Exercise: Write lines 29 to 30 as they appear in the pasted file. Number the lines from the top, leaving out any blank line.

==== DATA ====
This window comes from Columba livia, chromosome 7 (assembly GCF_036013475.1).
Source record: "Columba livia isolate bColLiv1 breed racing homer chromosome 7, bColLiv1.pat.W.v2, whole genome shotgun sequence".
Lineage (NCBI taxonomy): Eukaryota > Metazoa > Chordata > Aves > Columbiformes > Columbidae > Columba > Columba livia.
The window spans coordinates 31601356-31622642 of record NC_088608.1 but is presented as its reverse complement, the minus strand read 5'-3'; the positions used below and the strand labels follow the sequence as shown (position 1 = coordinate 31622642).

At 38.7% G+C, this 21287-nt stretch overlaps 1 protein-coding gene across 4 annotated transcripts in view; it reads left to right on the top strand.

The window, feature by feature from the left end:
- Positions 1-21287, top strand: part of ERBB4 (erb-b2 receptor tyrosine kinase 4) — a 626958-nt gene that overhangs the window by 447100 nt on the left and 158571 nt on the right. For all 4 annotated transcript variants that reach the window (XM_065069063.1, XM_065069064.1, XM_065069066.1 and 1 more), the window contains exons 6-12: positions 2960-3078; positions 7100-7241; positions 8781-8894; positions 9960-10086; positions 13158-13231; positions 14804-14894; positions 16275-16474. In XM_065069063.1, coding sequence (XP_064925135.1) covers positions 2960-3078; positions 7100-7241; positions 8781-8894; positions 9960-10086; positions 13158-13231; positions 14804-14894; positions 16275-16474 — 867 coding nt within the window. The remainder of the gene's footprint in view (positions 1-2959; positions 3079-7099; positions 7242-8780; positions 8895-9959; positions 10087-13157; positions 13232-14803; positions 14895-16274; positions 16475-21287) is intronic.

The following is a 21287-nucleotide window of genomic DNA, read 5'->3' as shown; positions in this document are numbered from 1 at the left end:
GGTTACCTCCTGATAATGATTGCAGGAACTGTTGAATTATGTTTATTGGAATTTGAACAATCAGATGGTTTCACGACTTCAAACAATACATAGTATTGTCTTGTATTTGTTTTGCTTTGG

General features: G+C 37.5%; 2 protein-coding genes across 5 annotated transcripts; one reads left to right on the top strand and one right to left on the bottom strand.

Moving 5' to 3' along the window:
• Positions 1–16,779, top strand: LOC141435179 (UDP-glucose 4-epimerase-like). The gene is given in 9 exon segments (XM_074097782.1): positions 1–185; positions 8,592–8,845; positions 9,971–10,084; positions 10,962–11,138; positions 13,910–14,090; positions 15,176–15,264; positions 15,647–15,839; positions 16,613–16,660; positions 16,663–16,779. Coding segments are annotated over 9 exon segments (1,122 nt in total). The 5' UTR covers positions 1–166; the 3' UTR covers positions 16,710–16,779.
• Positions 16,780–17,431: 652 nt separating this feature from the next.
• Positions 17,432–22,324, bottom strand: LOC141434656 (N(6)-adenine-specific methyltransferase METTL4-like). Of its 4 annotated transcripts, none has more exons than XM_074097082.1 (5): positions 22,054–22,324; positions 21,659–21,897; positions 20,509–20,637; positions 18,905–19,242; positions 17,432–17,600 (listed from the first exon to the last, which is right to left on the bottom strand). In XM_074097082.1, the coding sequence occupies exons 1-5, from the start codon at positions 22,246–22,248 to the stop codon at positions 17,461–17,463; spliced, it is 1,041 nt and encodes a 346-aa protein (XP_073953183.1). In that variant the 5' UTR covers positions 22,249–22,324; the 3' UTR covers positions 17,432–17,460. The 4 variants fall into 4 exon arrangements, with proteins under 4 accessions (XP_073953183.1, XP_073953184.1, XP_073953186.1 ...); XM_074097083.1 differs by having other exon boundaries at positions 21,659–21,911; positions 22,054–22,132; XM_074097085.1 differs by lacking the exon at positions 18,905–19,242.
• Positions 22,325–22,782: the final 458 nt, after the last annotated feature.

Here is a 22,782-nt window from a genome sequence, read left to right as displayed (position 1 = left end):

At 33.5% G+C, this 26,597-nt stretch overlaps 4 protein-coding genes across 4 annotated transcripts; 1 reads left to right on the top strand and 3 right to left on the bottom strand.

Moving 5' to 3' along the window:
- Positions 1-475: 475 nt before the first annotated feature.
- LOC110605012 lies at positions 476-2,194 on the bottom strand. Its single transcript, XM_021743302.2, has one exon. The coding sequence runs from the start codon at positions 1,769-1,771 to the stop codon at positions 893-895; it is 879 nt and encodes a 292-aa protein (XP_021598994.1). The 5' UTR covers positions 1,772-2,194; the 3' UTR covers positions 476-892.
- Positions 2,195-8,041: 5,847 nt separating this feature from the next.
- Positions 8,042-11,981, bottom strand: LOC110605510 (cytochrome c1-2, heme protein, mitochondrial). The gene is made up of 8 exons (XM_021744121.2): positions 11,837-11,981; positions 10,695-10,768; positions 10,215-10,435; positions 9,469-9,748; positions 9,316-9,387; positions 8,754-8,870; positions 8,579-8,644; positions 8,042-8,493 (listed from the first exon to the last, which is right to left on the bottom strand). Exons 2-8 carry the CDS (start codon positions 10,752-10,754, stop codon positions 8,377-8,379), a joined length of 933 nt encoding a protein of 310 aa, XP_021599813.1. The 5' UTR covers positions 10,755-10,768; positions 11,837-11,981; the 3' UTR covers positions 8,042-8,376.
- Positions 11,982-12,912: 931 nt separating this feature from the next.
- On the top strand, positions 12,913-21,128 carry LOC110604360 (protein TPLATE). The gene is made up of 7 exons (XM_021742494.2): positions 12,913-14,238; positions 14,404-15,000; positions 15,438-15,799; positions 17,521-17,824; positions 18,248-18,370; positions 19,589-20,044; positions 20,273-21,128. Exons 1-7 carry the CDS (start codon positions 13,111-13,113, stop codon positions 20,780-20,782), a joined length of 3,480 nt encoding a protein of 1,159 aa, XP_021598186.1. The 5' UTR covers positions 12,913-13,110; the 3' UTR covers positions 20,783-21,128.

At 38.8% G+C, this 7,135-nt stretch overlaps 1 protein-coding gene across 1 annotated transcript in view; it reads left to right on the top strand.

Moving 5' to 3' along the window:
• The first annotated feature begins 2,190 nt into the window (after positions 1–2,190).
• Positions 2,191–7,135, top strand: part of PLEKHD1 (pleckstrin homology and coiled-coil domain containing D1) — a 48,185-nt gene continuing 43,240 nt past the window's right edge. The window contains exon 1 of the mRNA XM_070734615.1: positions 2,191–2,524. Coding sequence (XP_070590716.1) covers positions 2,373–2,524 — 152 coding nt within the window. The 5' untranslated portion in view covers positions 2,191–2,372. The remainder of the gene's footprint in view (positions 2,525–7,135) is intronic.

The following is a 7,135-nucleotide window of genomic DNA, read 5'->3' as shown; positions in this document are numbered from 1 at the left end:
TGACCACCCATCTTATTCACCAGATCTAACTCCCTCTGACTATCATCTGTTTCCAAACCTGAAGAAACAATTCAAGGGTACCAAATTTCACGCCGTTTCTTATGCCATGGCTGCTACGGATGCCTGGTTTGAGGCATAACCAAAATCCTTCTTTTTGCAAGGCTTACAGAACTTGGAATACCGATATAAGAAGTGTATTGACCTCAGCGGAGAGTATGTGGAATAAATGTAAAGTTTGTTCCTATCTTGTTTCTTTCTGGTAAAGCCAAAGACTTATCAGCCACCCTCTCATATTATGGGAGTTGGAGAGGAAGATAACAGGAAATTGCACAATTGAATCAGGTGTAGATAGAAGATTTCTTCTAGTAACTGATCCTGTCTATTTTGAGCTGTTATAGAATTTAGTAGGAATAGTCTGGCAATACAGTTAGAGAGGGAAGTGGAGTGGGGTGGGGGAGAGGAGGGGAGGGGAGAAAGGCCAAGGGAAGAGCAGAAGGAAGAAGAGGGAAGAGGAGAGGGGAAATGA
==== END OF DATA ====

The following is a 7,135-nucleotide window of genomic DNA, read 5'->3' as shown; positions in this document are numbered from 1 at the left end:
TGACCACCCATCTTATTCACCAGATCTAACTCCCTCTGACTATCATCTGTTTCCAAACCTGAAGAAACAATTCAAGGGTACCAAATTTCACGCCGTTTCTTATGCCATGGCTGCTACGGATGCCTGGTTTGAGGCATAACCAAAATCCTTCTTTTTGCAAGGCTTACAGAACTTGGAATACCGATATAAGAAGTGTATTGACCTCAGCGGAGAGTATGTGGAATAAATGTAAAGTTTGTTCCTATCTTGTTTCTTTCTGGTAAAGCCAAAGACTTATCAGCCACCCTCTCATATTATGGGAGTTGGAGAGGAAGATAACAGGAAATTGCACAATTGAATCAGGTGTAGATAGAAGATTTCTTCTAGTAACTGATCCTGTCTATTTTGAGCTGTTATAGAATTTAGTAGGAATAGTCTGGCAATACAGTTAGAGAGGGAAGTGGAGTGGGGTGGGGGAGAGGAGGGGAGGGGAGAAAGGCCAAGGGAAGAGCAGAAGGAAGAAGAGGGAAGAGGAGAGGGGAAATGA